'Lighted by the Candle Within': E. E. Nesbit's 'The Railway Children'

We know from How Stories Really Work that fiction follows certain templates in order to be successful. Rather than detracting from the power of a tale, a fixed set of guidelines, skilfully applied and hardly ever deviated from, almost guarantees that a story will reach readers and survive the passage of time.

Furthermore, we know that particular types of stories have highly specific sets of rules to follow. A typical adventure tale, for example, in which the figures called ‘characters’ are plunged into a series of mishaps only to emerge triumphant at the end, uses a group of distinct tools in order to attract its readers and ‘glue’ them to that page right until the end. One such story is The Railway Children by E. E. Nesbit. Her protagonist, Roberta Waterbury, or ‘Bobbie’ as she is known, with her siblings Phyllis and Peter, are living idyllic lives with their parents in what is described as an ‘ordinary red-brick fronted villa, coloured glass in the front door, a tiled passage that was called a hall, a bathroom with and cold water, electric bells, French windows, and a good deal of white paint, and "every modern convenience," as the house agents say’ at the beginning of their adventure. Well-loved, their parents make time to play with all of them; their mother writes stories while they are at school and reads these to them in the evening. Of course, Nesbit is ‘setting us up’ as readers - all of this is to be snatched away, and that removal of positive attributes is precisely what grabs our attention.

One day, two men come to visit the children’s father and he leaves with them, upsetting their mother. Shortly after the father leaves, the mother and children have to move into the country taking only the things that will be useful to them - they have lost everything. The mother is forced to work hard to take care of her family, luckily having some success as a writer. We are ‘hooked’ as readers not only by the emotional loss of the three children, particularly for Roberta our heroine, but by the mystery of what has happened to their father and whether or not he will return.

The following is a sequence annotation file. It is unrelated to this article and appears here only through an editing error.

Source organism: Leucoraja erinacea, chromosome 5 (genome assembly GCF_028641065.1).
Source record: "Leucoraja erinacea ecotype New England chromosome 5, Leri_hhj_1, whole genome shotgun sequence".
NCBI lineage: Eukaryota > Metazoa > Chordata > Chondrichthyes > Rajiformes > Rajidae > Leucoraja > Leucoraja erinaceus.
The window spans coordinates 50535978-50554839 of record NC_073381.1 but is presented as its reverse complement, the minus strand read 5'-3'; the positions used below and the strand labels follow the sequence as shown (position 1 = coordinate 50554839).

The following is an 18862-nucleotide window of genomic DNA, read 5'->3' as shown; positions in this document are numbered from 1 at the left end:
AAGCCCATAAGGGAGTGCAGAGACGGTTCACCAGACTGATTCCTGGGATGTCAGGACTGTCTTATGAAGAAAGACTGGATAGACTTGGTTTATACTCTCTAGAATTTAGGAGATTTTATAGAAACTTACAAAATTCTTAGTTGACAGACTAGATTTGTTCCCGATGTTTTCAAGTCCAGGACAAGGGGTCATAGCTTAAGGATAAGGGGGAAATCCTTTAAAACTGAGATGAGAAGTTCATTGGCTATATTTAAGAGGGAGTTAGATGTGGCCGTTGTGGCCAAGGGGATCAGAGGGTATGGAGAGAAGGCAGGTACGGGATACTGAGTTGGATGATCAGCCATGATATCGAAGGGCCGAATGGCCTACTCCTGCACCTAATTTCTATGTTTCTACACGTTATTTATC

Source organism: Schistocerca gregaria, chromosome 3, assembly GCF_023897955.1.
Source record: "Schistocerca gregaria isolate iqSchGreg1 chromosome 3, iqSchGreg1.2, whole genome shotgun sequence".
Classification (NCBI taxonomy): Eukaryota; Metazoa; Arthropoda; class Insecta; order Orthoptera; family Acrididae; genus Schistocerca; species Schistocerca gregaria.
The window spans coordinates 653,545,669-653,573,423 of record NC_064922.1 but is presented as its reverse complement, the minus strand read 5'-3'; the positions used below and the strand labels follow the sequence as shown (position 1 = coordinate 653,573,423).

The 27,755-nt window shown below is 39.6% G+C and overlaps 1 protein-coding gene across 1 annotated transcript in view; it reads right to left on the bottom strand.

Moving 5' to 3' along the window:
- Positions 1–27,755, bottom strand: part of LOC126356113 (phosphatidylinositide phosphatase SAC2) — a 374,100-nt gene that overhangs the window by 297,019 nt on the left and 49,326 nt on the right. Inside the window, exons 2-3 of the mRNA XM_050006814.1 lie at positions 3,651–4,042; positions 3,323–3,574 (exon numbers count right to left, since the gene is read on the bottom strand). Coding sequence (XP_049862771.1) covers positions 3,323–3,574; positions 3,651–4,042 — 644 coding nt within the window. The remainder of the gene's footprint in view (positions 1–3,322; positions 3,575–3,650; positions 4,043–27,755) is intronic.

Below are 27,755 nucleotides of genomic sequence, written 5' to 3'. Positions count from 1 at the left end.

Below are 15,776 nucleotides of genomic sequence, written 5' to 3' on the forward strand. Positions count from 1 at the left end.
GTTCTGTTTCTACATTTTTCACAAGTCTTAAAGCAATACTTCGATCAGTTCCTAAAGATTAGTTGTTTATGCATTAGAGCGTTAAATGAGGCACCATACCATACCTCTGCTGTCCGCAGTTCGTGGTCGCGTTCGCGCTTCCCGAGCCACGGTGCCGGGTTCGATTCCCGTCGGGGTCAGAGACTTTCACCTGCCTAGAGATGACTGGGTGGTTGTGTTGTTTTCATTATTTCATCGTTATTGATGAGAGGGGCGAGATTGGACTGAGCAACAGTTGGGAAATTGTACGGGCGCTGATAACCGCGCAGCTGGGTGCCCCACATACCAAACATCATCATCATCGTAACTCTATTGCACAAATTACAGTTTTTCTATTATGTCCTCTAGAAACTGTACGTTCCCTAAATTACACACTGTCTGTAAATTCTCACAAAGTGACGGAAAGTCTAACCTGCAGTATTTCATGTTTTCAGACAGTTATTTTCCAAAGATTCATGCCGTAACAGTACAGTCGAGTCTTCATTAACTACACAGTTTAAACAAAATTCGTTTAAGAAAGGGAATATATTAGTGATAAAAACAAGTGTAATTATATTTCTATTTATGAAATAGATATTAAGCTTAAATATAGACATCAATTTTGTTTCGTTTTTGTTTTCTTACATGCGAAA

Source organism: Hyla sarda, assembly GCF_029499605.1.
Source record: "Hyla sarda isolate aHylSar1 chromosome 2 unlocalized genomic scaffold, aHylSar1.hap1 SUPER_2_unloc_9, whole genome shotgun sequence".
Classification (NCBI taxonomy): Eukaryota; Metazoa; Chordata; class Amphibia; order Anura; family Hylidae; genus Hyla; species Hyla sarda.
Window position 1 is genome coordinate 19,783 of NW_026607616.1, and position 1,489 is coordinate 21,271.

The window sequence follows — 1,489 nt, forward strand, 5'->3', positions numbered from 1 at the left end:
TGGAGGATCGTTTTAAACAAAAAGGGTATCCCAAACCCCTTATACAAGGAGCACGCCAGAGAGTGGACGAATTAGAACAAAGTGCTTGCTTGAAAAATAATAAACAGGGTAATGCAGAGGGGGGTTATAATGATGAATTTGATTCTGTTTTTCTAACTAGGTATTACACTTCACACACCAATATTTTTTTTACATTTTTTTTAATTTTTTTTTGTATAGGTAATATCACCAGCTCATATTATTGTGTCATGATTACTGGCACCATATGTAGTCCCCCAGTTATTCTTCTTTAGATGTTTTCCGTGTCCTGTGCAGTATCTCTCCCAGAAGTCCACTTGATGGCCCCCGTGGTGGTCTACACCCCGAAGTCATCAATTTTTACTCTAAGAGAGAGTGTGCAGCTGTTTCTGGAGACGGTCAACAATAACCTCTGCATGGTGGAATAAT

They woke up, cold and melancholy, and stood shivering on the draughty platform while the baggage was taken out of the train. Then the engine, puffing and blowing, set to work again, and dragged the train away. The children watched the tail-lights of the guard's van disappear into the darkness.

Then begin a series of small linear adventures: the three children no longer go to school, and to while the time away, they spend a lot of time exploring their new surroundings, quickly developing a love for the nearby railway. Their home is no longer as warm as they were accustomed to, and they can no longer afford to buy coal, so when Peter notices a lot of coal at the railway yard, he decides that he is justified in taking some of the coal. In this little ‘sub-tale’ we are obviously gripped by the question ‘Will he be caught?’: the station manager eventually catches him with the intention of reporting him, but when he learns why they are stealing, he lets Peter go.

Through their landscape winds the railway, full of colour and excitement - they name the trains Green Dragon, Worm of Wantley and Fearsome Fly-by-Night - and also acting as a symbol of the passage of story-time, the need for the plot to answer the looming question hanging over them regarding their father.